In a recent article in the Ensign (Sep 2014), Elder L. Whitney Clayton–of the LDS Presidency of the Seventy–likens me, a “less-active member,” to the “iniquitous” Zoramites. So who were the Zoramites? They were a sect mentioned in the Book of Mormon that separated themselves from the more-valiant Nephites:
For it was the cause of great sorrow to Alma [a BofM prophet] to know of the iniquity among his people; there his heart was exceedingly sorrowful because of the separation of the Zoramites from the Nephites (Alma 31:1-2).
The Zoramites are most famous for constructing a tower called the Rameumptom (Alma 31:21). According to wikipedia:
A Rameumpton is a high tower or stand from which the apostate Zoramites gave a pre-determined vain prayer. The practice of preaching from a Rameumptom was viewed by several BofM characters as sinful. Based on a passsage in the BofM the term “Rameumptom” has come to have a metaphoric meaning in Mormon culture, signifying self aggrandizement or hubris.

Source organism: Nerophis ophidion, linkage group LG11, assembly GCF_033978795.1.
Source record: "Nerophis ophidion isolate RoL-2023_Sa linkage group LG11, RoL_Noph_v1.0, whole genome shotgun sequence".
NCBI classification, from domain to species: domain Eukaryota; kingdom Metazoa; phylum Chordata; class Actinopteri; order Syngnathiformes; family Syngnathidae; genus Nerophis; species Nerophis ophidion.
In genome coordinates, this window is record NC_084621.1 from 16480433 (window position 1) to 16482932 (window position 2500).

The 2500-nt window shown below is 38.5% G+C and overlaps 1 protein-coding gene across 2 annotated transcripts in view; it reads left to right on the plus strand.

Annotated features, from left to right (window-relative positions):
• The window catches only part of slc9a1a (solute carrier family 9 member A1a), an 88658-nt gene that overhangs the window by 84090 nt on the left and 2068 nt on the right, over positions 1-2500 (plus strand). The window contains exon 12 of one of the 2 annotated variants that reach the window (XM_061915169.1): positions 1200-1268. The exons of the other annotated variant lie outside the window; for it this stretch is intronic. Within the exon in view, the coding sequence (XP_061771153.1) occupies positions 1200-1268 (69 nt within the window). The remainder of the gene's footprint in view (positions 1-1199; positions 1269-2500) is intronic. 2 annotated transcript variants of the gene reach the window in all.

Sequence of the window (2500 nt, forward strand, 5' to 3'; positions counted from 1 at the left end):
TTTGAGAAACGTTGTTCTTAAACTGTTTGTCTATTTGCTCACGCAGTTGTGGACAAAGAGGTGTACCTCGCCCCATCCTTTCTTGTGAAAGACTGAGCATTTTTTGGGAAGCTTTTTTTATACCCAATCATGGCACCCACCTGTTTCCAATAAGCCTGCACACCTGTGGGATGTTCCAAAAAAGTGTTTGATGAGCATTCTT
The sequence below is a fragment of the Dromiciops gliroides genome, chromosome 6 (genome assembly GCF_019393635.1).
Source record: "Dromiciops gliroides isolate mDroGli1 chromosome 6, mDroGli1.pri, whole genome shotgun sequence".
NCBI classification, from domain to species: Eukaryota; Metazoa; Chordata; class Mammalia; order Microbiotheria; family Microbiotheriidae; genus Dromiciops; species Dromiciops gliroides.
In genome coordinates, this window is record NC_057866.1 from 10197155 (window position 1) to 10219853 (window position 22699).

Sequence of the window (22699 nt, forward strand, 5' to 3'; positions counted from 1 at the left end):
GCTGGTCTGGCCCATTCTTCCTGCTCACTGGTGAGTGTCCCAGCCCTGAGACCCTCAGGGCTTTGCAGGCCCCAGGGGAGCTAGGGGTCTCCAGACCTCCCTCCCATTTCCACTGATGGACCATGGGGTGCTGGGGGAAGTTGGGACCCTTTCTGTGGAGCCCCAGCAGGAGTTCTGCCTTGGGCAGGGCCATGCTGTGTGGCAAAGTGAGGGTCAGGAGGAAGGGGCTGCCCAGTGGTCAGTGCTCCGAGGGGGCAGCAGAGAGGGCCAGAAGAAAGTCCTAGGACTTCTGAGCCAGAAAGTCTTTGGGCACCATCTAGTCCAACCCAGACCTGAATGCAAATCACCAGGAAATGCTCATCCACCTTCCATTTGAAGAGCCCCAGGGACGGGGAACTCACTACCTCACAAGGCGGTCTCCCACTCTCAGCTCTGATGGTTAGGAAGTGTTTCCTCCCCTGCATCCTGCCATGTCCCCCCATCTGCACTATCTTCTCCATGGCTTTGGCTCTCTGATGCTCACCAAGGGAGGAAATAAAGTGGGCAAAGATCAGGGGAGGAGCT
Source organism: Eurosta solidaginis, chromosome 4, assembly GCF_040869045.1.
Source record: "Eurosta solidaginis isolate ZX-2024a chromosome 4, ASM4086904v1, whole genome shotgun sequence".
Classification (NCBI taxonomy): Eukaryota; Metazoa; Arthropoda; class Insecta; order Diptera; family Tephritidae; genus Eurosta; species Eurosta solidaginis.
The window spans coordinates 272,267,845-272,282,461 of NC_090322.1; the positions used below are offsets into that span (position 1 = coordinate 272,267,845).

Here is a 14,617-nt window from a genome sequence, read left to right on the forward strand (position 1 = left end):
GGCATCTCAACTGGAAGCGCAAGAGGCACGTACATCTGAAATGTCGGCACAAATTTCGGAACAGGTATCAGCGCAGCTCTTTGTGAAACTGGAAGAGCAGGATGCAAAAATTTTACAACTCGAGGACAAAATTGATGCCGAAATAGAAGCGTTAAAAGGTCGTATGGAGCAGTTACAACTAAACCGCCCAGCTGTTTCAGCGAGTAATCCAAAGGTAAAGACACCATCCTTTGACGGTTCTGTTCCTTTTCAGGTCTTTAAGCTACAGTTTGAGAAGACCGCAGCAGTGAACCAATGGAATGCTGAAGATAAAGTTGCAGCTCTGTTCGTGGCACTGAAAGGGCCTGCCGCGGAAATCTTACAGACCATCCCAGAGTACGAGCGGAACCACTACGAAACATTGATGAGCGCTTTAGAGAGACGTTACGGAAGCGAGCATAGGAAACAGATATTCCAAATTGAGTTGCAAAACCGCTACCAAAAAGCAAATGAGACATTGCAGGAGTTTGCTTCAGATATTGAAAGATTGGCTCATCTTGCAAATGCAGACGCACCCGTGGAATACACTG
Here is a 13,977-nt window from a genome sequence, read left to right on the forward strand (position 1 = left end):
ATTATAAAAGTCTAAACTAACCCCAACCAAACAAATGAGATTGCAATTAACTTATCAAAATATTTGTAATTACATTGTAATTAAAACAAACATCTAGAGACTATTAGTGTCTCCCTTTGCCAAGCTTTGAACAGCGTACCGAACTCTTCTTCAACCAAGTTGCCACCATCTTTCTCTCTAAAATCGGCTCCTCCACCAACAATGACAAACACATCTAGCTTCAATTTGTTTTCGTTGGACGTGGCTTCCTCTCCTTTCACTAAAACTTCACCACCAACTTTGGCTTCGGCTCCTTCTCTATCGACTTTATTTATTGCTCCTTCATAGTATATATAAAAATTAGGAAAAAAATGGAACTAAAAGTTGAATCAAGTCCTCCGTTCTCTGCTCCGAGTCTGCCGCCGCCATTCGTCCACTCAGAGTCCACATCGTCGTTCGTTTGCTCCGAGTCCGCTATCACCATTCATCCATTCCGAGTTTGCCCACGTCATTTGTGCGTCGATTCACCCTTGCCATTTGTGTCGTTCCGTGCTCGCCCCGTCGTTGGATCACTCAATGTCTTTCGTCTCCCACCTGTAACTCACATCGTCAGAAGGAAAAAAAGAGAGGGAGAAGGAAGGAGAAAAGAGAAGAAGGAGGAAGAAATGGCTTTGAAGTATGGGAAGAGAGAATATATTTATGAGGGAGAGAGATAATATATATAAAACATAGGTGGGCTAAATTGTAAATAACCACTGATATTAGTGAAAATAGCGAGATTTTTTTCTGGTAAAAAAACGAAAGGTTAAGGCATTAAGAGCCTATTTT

In a tongue-in-cheek letter to the editor of Dialogue, Robert Nelson Jr. compares the Rameumpton ceremonies to some modern Mormon practices. But that is neither here nor there. Although one could argue that the Zoramite comparison might better represent today’s institutional Church services than us “less-active members.”
Using Alma’s reactivation work on the Zoramites as an example, Clayton promotes a similar effort toward myself and other Mormons who are “less-active members.” The intent is to bring us back into the fold. Although Clayton doesn’t call it by name, the LDS program is referred to as “Hastening the Work.”
The problem is, I don’t want to be brought back into the fold and I don’t want to be “hastened.” I’m very comfortable being a “less-active member.” I’m not a “less-active member” because of a spat with the bishop, or a snub from a member or members, or some other superficial reason. I’m inactive because my personal belief structure doesn’t always line up with institutional Mormonism. Luckily, so far, my Ward has agreed to leave me out of “hastening.” But I do appreciate the monthly lesson from the visiting teachers. They are always very careful to limit their visit to 30 minutes.